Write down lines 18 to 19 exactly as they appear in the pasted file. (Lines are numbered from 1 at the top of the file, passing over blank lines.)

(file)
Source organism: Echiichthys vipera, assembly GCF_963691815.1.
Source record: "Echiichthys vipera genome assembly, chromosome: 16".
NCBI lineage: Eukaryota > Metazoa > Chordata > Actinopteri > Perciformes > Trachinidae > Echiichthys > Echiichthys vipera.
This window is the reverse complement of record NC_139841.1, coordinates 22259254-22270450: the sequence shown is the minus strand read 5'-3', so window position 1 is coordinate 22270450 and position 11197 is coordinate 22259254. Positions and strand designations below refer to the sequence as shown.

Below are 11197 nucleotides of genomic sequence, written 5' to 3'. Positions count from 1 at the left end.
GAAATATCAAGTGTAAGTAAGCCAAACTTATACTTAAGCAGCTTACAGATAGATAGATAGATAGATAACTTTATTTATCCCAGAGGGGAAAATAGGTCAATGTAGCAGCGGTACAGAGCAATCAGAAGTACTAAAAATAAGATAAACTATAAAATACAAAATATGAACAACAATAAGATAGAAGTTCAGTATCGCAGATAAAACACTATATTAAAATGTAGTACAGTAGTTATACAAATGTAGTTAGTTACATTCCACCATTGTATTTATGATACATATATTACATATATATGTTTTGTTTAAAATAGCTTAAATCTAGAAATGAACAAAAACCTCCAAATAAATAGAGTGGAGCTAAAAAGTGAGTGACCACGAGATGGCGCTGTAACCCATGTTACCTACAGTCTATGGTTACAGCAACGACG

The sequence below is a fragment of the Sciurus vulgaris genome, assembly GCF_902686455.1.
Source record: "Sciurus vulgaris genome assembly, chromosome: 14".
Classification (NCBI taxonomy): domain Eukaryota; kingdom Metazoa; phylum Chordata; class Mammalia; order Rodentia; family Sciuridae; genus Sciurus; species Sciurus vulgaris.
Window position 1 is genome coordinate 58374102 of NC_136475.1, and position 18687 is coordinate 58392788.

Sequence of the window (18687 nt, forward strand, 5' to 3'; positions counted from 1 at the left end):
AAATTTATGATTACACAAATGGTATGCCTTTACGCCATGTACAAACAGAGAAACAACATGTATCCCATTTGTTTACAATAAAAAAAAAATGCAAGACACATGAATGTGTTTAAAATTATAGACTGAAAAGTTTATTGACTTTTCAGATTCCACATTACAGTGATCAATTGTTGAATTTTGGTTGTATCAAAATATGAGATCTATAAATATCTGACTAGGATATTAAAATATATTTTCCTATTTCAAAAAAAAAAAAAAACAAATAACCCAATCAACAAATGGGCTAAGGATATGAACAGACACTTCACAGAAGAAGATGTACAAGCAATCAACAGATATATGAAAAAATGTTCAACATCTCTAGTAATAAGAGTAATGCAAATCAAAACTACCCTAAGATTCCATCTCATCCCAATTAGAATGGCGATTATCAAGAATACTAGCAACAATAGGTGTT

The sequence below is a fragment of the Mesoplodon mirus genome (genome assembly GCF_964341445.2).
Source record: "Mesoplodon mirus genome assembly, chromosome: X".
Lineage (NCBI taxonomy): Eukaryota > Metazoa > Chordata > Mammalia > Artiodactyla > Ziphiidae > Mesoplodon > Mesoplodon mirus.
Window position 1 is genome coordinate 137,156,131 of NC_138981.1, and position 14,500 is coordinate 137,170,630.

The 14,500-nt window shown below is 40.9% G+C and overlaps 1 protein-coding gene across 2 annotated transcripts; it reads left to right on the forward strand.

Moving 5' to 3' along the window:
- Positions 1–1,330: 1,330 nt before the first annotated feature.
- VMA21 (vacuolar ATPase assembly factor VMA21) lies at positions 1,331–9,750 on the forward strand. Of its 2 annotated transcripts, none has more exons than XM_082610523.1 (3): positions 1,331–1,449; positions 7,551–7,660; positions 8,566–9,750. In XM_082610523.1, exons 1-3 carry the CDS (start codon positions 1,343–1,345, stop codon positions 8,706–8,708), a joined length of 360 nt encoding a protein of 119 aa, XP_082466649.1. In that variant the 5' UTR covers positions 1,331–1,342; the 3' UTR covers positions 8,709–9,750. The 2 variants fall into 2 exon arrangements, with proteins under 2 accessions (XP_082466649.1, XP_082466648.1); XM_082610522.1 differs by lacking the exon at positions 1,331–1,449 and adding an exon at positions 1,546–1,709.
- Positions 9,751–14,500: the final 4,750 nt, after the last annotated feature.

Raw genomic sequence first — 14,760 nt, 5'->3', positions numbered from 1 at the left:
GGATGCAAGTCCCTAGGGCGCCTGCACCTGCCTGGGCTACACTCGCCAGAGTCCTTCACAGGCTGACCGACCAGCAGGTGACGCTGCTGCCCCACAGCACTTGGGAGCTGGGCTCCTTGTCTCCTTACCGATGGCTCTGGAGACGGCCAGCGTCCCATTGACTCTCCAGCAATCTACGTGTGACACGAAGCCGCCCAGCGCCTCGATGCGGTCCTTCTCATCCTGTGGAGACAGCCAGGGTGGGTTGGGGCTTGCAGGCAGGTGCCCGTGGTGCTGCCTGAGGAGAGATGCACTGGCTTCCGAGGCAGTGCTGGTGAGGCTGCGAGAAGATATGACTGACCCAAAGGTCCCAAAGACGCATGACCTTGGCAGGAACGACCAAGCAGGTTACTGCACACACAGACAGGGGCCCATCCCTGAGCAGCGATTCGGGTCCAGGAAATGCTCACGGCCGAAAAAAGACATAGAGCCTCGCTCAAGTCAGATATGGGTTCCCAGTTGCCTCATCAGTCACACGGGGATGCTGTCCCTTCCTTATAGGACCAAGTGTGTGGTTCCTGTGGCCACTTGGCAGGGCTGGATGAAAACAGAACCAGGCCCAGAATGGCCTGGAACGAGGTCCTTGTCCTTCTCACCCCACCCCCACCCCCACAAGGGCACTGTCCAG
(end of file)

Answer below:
Moving 5' to 3' along the window:
- Positions 1–1,330: 1,330 nt before the first annotated feature.